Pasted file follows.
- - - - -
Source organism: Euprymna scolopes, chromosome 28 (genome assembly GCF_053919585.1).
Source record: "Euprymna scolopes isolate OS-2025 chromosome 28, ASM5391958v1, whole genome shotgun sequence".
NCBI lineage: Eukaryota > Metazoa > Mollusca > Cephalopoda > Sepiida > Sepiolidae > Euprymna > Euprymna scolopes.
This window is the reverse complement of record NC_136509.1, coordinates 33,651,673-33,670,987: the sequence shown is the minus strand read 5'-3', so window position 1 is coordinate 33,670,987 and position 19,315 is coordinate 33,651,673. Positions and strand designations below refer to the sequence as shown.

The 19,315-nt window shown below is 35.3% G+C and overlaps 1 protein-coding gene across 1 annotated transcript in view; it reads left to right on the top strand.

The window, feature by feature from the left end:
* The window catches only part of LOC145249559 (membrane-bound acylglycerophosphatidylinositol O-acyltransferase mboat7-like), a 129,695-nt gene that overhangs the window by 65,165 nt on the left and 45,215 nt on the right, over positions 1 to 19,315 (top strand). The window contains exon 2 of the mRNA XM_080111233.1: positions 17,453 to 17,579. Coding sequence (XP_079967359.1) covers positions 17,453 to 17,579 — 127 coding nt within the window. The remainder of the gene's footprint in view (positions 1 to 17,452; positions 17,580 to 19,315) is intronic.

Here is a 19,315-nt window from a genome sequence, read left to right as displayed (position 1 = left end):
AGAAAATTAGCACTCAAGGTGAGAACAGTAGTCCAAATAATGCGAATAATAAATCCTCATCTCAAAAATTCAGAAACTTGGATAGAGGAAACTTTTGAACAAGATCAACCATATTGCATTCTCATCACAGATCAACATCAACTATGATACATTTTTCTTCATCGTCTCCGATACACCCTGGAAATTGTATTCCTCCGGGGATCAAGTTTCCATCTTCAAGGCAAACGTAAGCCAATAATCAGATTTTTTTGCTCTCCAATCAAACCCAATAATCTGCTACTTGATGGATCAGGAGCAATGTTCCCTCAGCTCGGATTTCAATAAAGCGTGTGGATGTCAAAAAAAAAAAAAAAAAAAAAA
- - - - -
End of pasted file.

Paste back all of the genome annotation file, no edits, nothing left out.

Source organism: Euprymna scolopes, chromosome 28 (genome assembly GCF_053919585.1).
Source record: "Euprymna scolopes isolate OS-2025 chromosome 28, ASM5391958v1, whole genome shotgun sequence".
NCBI lineage: Eukaryota > Metazoa > Mollusca > Cephalopoda > Sepiida > Sepiolidae > Euprymna > Euprymna scolopes.
This window is the reverse complement of record NC_136509.1, coordinates 33,651,673-33,670,987: the sequence shown is the minus strand read 5'-3', so window position 1 is coordinate 33,670,987 and position 19,315 is coordinate 33,651,673. Positions and strand designations below refer to the sequence as shown.

The 19,315-nt window shown below is 35.3% G+C and overlaps 1 protein-coding gene across 1 annotated transcript in view; it reads left to right on the top strand.

The window, feature by feature from the left end:
* The window catches only part of LOC145249559 (membrane-bound acylglycerophosphatidylinositol O-acyltransferase mboat7-like), a 129,695-nt gene that overhangs the window by 65,165 nt on the left and 45,215 nt on the right, over positions 1 to 19,315 (top strand). The window contains exon 2 of the mRNA XM_080111233.1: positions 17,453 to 17,579. Coding sequence (XP_079967359.1) covers positions 17,453 to 17,579 — 127 coding nt within the window. The remainder of the gene's footprint in view (positions 1 to 17,452; positions 17,580 to 19,315) is intronic.

Here is a 19,315-nt window from a genome sequence, read left to right as displayed (position 1 = left end):
AGAAAATTAGCACTCAAGGTGAGAACAGTAGTCCAAATAATGCGAATAATAAATCCTCATCTCAAAAATTCAGAAACTTGGATAGAGGAAACTTTTGAACAAGATCAACCATATTGCATTCTCATCACAGATCAACATCAACTATGATACATTTTTCTTCATCGTCTCCGATACACCCTGGAAATTGTATTCCTCCGGGGATCAAGTTTCCATCTTCAAGGCAAACGTAAGCCAATAATCAGATTTTTTTGCTCTCCAATCAAACCCAATAATCTGCTACTTGATGGATCAGGAGCAATGTTCCCTCAGCTCGGATTTCAATAAAGCGTGTGGATGTCAAAAAAAAAAAAAAAAAAAAAA